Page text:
Types and Pronunciation of German Umlauts
A short guide to the pronunciation of the German Ä, Ö, and Ü you can find below
Umlauted vowels in German, and any language which uses them, have distinct pronunciations from the non-umlauted ones.
How do you pronounce Ä in German?
The ä umlauted character is pronounced like the ‘ai’ sound in air, kind of like a mixture of a and e.
How do you pronounce Ö in German?
The ö umlauted vowel can be pronounced in a variety of different ways and sounds similar to the e in her, the i in bird, or the French eu. It’s a bit like a mixture of o and e.
How do you pronounce Ü in German?
The ü is unusual in that it doesn’t have an English equivalent, except for maybe the ‘ui’ sound in ‘suit’, but it is pronounced like the standard u is in French.
The best way to understand how umlauted vowels are pronounced is to hear them spoken by native speakers, both as individual letters and parts of words. Online tools and digital German dictionaries can offer demonstrative pronunciation guides, such as Rocket Languages.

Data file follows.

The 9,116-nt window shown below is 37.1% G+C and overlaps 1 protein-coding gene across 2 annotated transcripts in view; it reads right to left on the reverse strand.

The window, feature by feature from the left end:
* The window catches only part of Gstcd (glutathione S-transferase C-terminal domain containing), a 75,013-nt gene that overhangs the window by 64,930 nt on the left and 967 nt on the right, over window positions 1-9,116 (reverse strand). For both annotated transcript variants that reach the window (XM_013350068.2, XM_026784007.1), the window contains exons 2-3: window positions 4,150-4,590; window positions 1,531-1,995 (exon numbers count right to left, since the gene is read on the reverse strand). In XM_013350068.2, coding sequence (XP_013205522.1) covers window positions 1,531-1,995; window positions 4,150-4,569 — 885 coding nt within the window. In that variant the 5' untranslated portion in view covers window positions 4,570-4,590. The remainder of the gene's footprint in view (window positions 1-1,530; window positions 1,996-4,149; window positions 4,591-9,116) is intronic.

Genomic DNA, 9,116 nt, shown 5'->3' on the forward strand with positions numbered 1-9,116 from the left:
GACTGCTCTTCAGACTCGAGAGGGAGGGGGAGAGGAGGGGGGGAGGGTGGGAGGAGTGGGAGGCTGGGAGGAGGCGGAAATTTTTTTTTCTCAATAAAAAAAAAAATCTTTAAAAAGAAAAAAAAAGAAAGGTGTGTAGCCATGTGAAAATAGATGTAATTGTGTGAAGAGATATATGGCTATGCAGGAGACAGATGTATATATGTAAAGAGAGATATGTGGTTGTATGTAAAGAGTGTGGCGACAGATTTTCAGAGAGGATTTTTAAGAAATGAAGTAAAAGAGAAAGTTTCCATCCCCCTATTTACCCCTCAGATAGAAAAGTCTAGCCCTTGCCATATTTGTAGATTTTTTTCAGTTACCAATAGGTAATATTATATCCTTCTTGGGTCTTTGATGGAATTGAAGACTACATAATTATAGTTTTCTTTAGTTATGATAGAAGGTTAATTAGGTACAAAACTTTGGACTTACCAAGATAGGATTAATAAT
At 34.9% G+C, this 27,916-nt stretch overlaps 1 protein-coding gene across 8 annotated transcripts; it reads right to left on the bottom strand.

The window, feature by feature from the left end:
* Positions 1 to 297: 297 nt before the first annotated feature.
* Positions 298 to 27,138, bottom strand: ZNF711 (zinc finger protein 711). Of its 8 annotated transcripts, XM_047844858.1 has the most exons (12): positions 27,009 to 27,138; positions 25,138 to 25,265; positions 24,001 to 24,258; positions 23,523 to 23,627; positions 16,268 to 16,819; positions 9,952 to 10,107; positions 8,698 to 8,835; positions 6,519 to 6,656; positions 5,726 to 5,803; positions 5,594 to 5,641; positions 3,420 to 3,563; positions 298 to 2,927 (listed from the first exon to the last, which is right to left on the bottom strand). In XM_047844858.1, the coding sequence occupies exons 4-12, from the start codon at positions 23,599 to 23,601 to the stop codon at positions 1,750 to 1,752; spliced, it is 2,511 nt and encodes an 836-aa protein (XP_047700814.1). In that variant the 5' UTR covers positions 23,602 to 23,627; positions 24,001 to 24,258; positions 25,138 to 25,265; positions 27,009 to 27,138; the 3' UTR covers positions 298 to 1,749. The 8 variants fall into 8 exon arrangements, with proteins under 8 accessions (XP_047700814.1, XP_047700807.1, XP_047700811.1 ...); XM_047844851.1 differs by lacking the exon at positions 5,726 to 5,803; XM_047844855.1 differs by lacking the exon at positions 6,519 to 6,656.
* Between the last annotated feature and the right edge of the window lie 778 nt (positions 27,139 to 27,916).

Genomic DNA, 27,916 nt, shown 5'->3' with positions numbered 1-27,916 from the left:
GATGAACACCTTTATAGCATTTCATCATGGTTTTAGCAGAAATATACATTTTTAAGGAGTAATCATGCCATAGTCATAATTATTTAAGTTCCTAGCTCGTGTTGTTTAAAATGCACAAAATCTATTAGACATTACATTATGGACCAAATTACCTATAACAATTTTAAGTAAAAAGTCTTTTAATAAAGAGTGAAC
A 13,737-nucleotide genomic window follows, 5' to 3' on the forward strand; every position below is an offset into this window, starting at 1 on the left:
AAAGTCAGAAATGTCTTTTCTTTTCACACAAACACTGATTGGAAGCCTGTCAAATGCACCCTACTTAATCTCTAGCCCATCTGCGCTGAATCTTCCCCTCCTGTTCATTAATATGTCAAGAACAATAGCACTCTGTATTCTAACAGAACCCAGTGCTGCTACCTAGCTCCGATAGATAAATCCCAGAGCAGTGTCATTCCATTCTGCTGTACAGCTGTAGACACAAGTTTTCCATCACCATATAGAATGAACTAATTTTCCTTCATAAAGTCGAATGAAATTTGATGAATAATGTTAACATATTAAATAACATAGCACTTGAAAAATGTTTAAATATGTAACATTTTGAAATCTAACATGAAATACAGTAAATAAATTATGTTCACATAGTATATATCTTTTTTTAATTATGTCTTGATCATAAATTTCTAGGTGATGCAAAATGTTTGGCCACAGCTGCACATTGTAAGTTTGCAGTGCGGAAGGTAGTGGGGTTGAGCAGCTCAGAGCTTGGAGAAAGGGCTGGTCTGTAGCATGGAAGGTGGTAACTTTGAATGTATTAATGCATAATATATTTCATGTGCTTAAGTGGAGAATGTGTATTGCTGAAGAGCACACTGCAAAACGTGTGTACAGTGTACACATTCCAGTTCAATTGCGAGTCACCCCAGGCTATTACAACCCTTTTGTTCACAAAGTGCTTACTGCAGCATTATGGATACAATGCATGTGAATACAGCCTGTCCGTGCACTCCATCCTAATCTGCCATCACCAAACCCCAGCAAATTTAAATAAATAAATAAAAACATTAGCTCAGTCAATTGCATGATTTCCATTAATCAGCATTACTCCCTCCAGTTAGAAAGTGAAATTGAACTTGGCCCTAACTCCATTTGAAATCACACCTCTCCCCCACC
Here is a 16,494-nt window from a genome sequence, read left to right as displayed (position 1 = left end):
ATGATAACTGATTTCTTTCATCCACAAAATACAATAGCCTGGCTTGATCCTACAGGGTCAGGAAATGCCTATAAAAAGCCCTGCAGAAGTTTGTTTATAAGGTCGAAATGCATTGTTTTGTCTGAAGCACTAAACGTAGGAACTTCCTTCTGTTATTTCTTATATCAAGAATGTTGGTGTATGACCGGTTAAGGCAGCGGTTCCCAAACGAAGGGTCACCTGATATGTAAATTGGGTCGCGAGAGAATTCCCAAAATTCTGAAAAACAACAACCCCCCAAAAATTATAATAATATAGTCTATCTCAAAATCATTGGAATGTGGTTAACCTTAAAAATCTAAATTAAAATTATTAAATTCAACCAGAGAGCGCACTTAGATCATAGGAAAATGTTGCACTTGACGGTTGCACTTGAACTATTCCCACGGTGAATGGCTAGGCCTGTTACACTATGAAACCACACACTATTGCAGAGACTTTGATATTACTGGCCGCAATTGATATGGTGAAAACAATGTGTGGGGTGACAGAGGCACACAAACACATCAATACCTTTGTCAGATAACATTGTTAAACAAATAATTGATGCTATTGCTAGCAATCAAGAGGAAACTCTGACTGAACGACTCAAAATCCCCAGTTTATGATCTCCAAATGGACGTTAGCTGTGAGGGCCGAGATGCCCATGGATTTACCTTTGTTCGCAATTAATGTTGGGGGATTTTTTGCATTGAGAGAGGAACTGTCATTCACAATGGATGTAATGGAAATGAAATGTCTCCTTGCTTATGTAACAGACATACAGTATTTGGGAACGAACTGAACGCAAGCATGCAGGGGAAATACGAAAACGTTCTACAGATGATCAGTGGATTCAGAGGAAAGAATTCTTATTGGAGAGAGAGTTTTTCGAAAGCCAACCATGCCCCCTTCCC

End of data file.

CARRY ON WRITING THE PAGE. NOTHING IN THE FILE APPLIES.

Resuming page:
It’s good to know that in German, there are two types of Umlaut sounds: the long and the short. Which one to use is dictated by the letters surrounding the umlauted vowel; if it is followed by a double consonant, it will generally be the short form, such as in Stück or Öffnung. To pronounce a long umlauted letter, you simply "hold" the sound longer than for the short version. The short form is a sharper, faster sound.
Here is a table that explains more about how to pronounce these unique characters:
||As in English
||Ranging between <ɛ> and <ə>
||Like ‘ai’ sound in ‘air’
||Like the ‘er’ sound in ‘her’
||Like the ‘ui’ sound in ‘suit’ or ‘ooh’ with pursed lips